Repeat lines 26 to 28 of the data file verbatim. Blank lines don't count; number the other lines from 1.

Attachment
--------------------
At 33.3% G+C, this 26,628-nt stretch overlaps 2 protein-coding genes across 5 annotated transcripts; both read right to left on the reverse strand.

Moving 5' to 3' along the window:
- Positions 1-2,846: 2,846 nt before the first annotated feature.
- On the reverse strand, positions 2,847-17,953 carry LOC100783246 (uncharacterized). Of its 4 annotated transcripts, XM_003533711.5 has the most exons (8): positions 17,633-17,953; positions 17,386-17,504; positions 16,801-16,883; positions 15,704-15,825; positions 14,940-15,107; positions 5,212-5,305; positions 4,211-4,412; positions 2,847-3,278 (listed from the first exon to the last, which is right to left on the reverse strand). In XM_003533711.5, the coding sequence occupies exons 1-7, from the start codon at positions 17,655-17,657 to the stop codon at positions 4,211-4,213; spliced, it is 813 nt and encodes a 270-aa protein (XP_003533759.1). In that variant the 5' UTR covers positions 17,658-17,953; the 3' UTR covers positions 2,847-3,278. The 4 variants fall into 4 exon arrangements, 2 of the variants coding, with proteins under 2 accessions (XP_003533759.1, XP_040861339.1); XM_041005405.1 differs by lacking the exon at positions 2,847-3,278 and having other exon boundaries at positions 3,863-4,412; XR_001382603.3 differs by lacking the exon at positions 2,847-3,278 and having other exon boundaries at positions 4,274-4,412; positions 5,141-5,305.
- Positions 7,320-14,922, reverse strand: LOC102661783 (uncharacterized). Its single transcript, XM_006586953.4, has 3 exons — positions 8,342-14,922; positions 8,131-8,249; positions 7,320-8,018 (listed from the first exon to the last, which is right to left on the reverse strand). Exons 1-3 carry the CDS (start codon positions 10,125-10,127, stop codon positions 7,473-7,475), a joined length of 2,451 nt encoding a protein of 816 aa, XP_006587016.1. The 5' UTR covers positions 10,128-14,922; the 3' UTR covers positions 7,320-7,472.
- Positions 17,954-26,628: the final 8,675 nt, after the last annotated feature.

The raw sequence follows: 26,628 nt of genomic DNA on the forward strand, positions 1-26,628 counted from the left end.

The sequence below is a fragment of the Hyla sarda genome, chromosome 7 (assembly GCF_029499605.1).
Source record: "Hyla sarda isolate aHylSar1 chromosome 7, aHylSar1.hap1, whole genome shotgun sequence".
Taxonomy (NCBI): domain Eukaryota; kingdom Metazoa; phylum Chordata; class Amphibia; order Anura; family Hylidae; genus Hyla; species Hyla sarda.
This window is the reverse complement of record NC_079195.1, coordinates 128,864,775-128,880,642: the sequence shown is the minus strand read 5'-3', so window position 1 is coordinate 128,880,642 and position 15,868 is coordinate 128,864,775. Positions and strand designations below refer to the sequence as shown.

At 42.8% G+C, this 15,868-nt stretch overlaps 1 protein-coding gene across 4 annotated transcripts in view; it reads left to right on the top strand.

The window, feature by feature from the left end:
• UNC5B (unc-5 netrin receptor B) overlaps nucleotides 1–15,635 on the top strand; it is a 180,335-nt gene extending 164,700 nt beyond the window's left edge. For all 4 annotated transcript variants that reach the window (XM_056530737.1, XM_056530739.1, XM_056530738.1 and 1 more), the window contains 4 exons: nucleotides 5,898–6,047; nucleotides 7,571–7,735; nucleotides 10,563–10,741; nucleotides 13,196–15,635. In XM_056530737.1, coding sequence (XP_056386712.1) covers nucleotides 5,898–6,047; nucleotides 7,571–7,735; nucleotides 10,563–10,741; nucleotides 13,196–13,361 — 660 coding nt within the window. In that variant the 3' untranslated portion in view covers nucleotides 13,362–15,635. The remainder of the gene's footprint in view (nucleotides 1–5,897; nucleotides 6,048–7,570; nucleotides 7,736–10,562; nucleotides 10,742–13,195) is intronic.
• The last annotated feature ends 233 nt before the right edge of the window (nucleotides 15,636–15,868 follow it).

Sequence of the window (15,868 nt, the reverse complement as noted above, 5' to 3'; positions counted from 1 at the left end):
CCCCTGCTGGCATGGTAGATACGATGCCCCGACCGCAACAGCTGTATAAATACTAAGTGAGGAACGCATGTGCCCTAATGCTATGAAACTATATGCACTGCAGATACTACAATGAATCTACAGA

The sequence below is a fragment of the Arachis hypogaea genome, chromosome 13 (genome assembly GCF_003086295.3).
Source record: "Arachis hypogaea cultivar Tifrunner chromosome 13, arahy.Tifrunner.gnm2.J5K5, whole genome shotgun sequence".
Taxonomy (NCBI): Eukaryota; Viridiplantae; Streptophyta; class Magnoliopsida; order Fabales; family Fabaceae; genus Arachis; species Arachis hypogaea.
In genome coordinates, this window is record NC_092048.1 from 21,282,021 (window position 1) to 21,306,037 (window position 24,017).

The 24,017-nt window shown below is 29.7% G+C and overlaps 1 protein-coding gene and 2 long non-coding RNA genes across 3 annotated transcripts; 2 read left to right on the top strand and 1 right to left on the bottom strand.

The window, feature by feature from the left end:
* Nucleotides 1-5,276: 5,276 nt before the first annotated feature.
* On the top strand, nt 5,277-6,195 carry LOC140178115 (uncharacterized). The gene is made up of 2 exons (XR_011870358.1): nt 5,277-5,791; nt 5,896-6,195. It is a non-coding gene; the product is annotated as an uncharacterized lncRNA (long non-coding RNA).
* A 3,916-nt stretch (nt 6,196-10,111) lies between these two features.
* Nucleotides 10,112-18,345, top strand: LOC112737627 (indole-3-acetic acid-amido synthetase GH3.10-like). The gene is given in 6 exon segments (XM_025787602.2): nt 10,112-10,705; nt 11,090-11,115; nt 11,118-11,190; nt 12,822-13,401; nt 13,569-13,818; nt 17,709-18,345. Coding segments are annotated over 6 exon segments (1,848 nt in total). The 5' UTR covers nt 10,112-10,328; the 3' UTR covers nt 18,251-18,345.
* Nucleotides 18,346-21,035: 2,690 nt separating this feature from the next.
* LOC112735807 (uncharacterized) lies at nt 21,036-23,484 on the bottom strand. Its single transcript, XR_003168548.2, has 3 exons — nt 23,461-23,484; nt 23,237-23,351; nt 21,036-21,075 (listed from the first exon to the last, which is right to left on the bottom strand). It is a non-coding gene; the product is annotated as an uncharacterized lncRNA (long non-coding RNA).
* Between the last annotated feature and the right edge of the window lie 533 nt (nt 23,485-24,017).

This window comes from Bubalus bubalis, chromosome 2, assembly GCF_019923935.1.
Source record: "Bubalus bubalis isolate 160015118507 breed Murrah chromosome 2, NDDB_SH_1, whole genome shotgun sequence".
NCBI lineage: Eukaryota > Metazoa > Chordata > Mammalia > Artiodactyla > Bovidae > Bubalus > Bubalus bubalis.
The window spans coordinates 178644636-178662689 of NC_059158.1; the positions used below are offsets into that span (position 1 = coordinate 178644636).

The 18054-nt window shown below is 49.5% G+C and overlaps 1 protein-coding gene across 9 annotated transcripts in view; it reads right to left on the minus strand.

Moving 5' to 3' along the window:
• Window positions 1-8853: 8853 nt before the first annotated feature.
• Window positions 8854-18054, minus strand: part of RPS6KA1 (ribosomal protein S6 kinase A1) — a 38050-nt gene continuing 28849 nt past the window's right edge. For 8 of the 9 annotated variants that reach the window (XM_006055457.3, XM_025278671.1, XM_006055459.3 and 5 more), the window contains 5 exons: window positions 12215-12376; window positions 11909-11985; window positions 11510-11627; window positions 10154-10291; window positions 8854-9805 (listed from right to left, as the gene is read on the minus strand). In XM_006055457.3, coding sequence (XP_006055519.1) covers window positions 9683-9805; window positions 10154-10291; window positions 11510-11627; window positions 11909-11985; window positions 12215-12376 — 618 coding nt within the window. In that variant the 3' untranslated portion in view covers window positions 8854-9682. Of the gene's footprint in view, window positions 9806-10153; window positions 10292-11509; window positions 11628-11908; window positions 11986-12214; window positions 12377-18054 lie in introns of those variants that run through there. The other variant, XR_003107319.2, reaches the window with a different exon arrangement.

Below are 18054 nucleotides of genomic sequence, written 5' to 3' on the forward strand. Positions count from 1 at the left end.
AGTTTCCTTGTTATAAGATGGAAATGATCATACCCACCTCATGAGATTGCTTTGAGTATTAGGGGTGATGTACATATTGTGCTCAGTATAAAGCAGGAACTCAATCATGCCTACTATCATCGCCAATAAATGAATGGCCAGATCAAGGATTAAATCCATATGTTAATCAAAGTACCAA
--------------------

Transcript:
* A 3,916-nt stretch (nt 6,196-10,111) lies between these two features.
* Nucleotides 10,112-18,345, top strand: LOC112737627 (indole-3-acetic acid-amido synthetase GH3.10-like). The gene is given in 6 exon segments (XM_025787602.2): nt 10,112-10,705; nt 11,090-11,115; nt 11,118-11,190; nt 12,822-13,401; nt 13,569-13,818; nt 17,709-18,345. Coding segments are annotated over 6 exon segments (1,848 nt in total). The 5' UTR covers nt 10,112-10,328; the 3' UTR covers nt 18,251-18,345.
* Nucleotides 18,346-21,035: 2,690 nt separating this feature from the next.